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Report: Mayo Clinic suggests nine ways to prevent physician burnout

Accreditation Insider, November 22, 2016

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The high rate of burnout and unengaged physicians and nurses is an increasing concern for the healthcare industry.  Burnout is characterized by exhaustion, cynicism, and reduced effectiveness. It’s also a proven influence on care quality, patient safety, physician turnover, and patient satisfaction. However, industry attempts to engage with physicians have been haphazard at best. The Mayo Clinic recently released a new paper on preventing burnout, emphasizing the need for individual physicians and hospital leaders to work together on this problem.

“The reality is that an engaged physician workforce is requisite to achieving institutional objectives, that small investments can have a large impact, and that many effective interventions are cost neutral,” wrote John Noseworthy, MD, president and CEO of the Mayo Clinic, and Tait D. Shanafelt, the Mayo Clinic’s director of the program on physician well-being, in the report.

1.    Admit there is a problem and then assess it:
Provide your medical staff with many opportunities to talk about the problems they face. These discussions can be done in many different formats: town halls, radio broadcasts, face-to-face meetings and video interviews. Use these discussions to measure engagement and satisfaction with work-life integration each year.

2.    Identify physician leaders: Healthcare leaders must look for physicians with the ability to listen to, engage, develop, and lead physicians. But then the organization must help develop and train these leaders. Staff should also be given a chance to evaluate their physician leaders.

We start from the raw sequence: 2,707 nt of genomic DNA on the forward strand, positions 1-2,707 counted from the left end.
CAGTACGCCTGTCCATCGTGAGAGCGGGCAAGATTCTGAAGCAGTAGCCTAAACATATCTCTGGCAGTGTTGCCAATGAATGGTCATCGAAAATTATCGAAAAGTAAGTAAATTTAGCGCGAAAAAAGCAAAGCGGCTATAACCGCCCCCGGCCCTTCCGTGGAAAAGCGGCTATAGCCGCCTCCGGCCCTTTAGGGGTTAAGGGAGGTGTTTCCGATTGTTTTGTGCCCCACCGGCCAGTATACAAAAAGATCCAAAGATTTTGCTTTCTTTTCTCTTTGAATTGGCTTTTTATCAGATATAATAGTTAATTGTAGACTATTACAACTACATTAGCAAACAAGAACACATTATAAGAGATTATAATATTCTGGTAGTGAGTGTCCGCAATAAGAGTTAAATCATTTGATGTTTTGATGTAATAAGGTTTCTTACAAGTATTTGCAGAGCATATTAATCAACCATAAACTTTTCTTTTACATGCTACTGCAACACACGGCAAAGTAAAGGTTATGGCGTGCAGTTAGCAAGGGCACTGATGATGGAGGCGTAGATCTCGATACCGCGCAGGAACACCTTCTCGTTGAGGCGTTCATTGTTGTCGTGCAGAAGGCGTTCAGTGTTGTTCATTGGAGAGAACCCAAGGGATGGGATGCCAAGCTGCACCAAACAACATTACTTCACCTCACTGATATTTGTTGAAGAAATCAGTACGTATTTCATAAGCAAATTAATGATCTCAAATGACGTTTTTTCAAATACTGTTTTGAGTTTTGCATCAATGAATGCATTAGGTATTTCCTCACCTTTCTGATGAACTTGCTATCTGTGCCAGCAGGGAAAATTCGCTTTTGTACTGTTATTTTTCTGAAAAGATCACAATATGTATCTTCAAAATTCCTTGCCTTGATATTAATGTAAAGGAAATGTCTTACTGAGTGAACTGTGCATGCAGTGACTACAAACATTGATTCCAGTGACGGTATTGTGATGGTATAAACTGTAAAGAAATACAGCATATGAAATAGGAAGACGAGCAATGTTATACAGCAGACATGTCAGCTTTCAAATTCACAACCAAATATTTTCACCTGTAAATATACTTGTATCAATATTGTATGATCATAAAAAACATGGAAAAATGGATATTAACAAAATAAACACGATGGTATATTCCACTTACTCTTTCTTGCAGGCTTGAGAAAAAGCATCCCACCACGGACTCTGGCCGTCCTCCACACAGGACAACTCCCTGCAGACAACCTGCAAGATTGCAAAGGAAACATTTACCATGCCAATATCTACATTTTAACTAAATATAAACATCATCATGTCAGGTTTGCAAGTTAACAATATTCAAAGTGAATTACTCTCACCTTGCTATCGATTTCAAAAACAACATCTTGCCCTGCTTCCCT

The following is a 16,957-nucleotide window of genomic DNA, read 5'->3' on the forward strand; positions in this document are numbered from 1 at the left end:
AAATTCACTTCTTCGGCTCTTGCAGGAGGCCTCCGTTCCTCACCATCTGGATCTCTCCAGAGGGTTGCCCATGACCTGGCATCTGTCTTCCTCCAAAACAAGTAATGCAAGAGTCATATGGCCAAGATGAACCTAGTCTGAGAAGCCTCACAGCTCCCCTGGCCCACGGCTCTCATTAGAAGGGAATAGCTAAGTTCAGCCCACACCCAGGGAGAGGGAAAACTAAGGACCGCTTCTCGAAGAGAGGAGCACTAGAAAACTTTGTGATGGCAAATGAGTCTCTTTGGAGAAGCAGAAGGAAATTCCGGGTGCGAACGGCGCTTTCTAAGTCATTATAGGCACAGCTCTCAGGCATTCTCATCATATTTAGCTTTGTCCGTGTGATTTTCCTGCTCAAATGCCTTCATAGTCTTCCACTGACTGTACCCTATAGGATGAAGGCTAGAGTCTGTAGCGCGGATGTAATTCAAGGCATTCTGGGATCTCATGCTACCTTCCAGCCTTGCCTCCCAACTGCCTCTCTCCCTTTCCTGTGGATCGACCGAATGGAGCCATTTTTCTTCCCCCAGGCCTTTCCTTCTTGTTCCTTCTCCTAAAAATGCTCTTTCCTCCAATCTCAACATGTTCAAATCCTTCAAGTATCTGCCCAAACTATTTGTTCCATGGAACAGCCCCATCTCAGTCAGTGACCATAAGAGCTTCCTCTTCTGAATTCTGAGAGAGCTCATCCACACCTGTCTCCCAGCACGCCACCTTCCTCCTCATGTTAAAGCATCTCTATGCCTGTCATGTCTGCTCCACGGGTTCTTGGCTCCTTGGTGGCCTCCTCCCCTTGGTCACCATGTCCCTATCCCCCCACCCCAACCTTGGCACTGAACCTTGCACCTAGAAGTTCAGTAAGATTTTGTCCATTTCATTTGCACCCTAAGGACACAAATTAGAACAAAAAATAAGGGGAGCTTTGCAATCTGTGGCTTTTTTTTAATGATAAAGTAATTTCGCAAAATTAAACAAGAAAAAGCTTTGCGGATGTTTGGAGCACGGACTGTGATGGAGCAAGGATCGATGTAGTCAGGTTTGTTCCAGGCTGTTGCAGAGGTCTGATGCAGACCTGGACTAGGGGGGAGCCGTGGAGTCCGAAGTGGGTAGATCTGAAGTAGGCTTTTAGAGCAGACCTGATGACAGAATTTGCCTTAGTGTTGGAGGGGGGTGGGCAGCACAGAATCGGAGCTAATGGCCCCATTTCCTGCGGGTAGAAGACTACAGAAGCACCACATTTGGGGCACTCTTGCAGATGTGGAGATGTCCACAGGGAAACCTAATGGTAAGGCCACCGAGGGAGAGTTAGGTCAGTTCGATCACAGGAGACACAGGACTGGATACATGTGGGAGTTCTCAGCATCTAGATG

3.    Develop interventions to prevent burnout: Three years ago, the Mayo Clinic identified departments that had burnout rates higher than the national average. To address satisfaction, administrators worked with medical staff to discuss the problems and how the organization might make changes to help improve satisfaction. “This approach helps transform physicians' mindset from that of a victim in a broken system to an engaged and empowered partner working constructively with leaders to shape their own future,” researchers wrote.

4.    Encourage peer support: Mayo has used “community-at-work” methods such as providing a dedicated physician meeting area stocked with snacks. The clinic also established small group meetings and a “physician’s night out” where staff eat dinner together at a local restaurant every two weeks.

5.    Offer incentives: Financial rewards can work, but their use can backfire if physicians overwork themselves trying to make more cash. Noseworthy and Shanafelt suggest salaried compensation models or rewards that offer greater flexibility and time for physicians to pursue aspects of work most meaningful to them.

6.    Make sure the hospital’s culture will achieve its overall mission: In 2011, Mayo’s all-staff survey results revealed that its physicians thought the organization was less committed to staff. The clinic’s leaders established a task force to identify what went wrong, working with physicians and senior leaders to determine areas for improvement. The resulting document is used to this day for recruitment and onboarding.

7.    Encourage work-life balance: A flexible work schedule can be a huge boon for physicians. Establish a system where physicians can start the workday earlier or later or work longer hours certain days a week so they can leave earlier on other days. This can be a huge relief to a physician, especially considering many of them work more than 60 hours per week.

8.    Give doctors resources for self-care: Noseworthy and Shanafelt suggest that organizations give individual physicians the necessary resources and training in skills to promote resilience. These tools must address work-life integration, fitness, sleep, diet, relationships and hobbies.

9.    Support evidence-based strategies that promote physician engagement: Mayo launched a program on physician well-being in 2007 to develop benchmarks to help reduce burnout.

 



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